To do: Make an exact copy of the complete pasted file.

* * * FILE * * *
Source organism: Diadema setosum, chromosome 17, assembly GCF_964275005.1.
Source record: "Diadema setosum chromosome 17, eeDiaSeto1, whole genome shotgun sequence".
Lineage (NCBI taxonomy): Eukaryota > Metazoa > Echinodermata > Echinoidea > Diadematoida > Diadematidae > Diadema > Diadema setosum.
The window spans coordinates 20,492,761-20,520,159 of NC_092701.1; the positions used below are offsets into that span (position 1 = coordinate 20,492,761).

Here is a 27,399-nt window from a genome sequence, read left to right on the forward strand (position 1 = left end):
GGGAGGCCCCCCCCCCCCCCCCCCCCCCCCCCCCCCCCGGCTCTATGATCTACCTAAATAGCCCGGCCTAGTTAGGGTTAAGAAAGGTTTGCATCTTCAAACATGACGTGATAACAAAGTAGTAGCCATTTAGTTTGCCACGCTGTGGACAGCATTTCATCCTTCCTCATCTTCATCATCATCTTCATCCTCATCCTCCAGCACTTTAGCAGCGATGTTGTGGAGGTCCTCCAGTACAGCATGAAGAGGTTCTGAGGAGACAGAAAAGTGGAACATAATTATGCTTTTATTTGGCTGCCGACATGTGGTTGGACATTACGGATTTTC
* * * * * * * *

Source organism: Diadema setosum, chromosome 17, assembly GCF_964275005.1.
Source record: "Diadema setosum chromosome 17, eeDiaSeto1, whole genome shotgun sequence".
Lineage (NCBI taxonomy): Eukaryota > Metazoa > Echinodermata > Echinoidea > Diadematoida > Diadematidae > Diadema > Diadema setosum.
The window spans coordinates 20,492,761-20,520,159 of NC_092701.1; the positions used below are offsets into that span (position 1 = coordinate 20,492,761).

Here is a 27,399-nt window from a genome sequence, read left to right on the forward strand (position 1 = left end):
GGGAGGCCCCCCCCCCCCCCCCCCCCCCCCCCCCCCCCGGCTCTATGATCTACCTAAATAGCCCGGCCTAGTTAGGGTTAAGAAAGGTTTGCATCTTCAAACATGACGTGATAACAAAGTAGTAGCCATTTAGTTTGCCACGCTGTGGACAGCATTTCATCCTTCCTCATCTTCATCATCATCTTCATCCTCATCCTCCAGCACTTTAGCAGCGATGTTGTGGAGGTCCTCCAGTACAGCATGAAGAGGTTCTGAGGAGACAGAAAAGTGGAACATAATTATGCTTTTATTTGGCTGCCGACATGTGGTTGGACATTACGGATTTTC